English Ivy, Latin name Hedera helix, is an evergreen vine grown most frequently as an outdoor ground cover, although it is also cultivated as an indoor container plant in cooler climates. English ivy thrives in USDA hardiness zones 4 through 9, as these areas have the cold winters and warm summers that the plant prefers. The plant's vines reach 6 to 8 inches in height and up to 50 feet in length. Fast-growing English ivy is considered invasive in some areas of the country and must be controlled to prevent taking over other areas of the yard and garden.
Plant English ivy during early spring or fall in a location that receives partial shade throughout the day. Apply a 2-inch layer of peat moss to the planting site and use a garden tiller to work it into the soil to increase nutrients.
Spread a 2-inch layer of mulch over the planting site surrounding English ivy to suppress competitive weeds, improve moisture retention and release additional nutrients into the soil. Add additional mulch as often as necessary to keep it 2 inches thick.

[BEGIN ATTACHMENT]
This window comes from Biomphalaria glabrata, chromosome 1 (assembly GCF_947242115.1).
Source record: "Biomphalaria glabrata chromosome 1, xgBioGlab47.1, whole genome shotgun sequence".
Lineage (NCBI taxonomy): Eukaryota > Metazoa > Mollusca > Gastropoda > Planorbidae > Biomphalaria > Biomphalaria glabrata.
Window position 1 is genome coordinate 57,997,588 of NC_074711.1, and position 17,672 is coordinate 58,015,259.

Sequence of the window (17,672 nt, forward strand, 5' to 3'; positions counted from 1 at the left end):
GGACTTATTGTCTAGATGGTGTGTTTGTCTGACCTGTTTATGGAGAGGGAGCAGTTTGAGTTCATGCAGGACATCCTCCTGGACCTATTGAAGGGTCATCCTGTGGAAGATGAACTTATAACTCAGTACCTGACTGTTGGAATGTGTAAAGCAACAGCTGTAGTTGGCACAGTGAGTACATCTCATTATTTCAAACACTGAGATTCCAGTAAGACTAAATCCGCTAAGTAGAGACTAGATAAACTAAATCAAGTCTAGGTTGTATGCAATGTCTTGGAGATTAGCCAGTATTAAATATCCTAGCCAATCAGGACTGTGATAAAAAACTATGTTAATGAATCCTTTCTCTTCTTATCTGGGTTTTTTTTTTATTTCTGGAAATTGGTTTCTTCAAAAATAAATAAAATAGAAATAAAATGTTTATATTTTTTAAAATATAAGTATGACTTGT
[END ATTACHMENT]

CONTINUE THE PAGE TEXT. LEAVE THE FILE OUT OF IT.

Water once per week during the first year of growth to help the plant become established. Decrease the frequency of watering to once every 10 days for the remainder of the plant's life. Do not allow the soil to completely dry out at any time or the leaves may wilt.
Fertilize English ivy only when the foliage begins to turn yellow, about once per year. Use a liquid fertilizer such as seaweed or fish emulsion. Apply following the instructions provided by the manufacturer for proper dosage and application.
Prune once every three to four years to increase the density of the foliage and prevent the vines from growing rampant. Cut back each vine by several inches and new growth will replace it shortly after.